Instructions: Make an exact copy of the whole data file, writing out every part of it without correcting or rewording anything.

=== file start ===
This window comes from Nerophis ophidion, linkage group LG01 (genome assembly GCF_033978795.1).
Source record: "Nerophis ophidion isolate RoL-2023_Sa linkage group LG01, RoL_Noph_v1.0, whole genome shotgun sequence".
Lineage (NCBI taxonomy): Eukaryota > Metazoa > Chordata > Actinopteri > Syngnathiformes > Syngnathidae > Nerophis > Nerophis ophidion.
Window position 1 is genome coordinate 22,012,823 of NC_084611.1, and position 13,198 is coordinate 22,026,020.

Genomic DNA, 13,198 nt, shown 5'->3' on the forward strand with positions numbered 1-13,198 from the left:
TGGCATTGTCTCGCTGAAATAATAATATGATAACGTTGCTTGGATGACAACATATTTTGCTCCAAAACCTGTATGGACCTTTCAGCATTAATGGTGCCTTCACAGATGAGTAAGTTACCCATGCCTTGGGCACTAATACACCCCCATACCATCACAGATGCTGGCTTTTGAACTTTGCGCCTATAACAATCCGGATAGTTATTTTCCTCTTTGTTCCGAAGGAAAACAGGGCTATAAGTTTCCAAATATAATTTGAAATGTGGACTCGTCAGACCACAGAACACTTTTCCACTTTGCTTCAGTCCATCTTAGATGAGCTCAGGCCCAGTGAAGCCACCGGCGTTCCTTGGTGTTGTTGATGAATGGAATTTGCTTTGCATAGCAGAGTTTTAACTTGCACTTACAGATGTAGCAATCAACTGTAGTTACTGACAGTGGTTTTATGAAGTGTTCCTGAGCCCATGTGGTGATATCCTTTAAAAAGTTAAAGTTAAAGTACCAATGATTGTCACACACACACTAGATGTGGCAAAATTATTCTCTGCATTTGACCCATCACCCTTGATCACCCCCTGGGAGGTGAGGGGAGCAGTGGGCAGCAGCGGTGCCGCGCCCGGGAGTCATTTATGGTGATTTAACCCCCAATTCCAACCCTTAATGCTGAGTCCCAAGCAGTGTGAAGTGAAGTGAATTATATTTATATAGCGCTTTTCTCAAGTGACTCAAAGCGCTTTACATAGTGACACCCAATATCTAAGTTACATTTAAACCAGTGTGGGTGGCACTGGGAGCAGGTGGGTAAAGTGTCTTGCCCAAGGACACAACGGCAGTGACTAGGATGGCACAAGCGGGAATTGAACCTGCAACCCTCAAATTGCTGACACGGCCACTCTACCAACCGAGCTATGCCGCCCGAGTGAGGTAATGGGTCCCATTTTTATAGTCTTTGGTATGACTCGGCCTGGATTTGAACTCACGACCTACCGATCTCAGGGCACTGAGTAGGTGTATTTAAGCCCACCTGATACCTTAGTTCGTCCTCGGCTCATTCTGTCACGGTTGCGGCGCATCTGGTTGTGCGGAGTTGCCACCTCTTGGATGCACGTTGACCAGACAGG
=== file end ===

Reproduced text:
This window comes from Nerophis ophidion, linkage group LG01 (genome assembly GCF_033978795.1).
Source record: "Nerophis ophidion isolate RoL-2023_Sa linkage group LG01, RoL_Noph_v1.0, whole genome shotgun sequence".
Lineage (NCBI taxonomy): Eukaryota > Metazoa > Chordata > Actinopteri > Syngnathiformes > Syngnathidae > Nerophis > Nerophis ophidion.
Window position 1 is genome coordinate 22,012,823 of NC_084611.1, and position 13,198 is coordinate 22,026,020.

Genomic DNA, 13,198 nt, shown 5'->3' on the forward strand with positions numbered 1-13,198 from the left:
TGGCATTGTCTCGCTGAAATAATAATATGATAACGTTGCTTGGATGACAACATATTTTGCTCCAAAACCTGTATGGACCTTTCAGCATTAATGGTGCCTTCACAGATGAGTAAGTTACCCATGCCTTGGGCACTAATACACCCCCATACCATCACAGATGCTGGCTTTTGAACTTTGCGCCTATAACAATCCGGATAGTTATTTTCCTCTTTGTTCCGAAGGAAAACAGGGCTATAAGTTTCCAAATATAATTTGAAATGTGGACTCGTCAGACCACAGAACACTTTTCCACTTTGCTTCAGTCCATCTTAGATGAGCTCAGGCCCAGTGAAGCCACCGGCGTTCCTTGGTGTTGTTGATGAATGGAATTTGCTTTGCATAGCAGAGTTTTAACTTGCACTTACAGATGTAGCAATCAACTGTAGTTACTGACAGTGGTTTTATGAAGTGTTCCTGAGCCCATGTGGTGATATCCTTTAAAAAGTTAAAGTTAAAGTACCAATGATTGTCACACACACACTAGATGTGGCAAAATTATTCTCTGCATTTGACCCATCACCCTTGATCACCCCCTGGGAGGTGAGGGGAGCAGTGGGCAGCAGCGGTGCCGCGCCCGGGAGTCATTTATGGTGATTTAACCCCCAATTCCAACCCTTAATGCTGAGTCCCAAGCAGTGTGAAGTGAAGTGAATTATATTTATATAGCGCTTTTCTCAAGTGACTCAAAGCGCTTTACATAGTGACACCCAATATCTAAGTTACATTTAAACCAGTGTGGGTGGCACTGGGAGCAGGTGGGTAAAGTGTCTTGCCCAAGGACACAACGGCAGTGACTAGGATGGCACAAGCGGGAATTGAACCTGCAACCCTCAAATTGCTGACACGGCCACTCTACCAACCGAGCTATGCCGCCCGAGTGAGGTAATGGGTCCCATTTTTATAGTCTTTGGTATGACTCGGCCTGGATTTGAACTCACGACCTACCGATCTCAGGGCACTGAGTAGGTGTATTTAAGCCCACCTGATACCTTAGTTCGTCCTCGGCTCATTCTGTCACGGTTGCGGCGCATCTGGTTGTGCGGAGTTGCCACCTCTTGGATGCACGTTGACCAGACAGG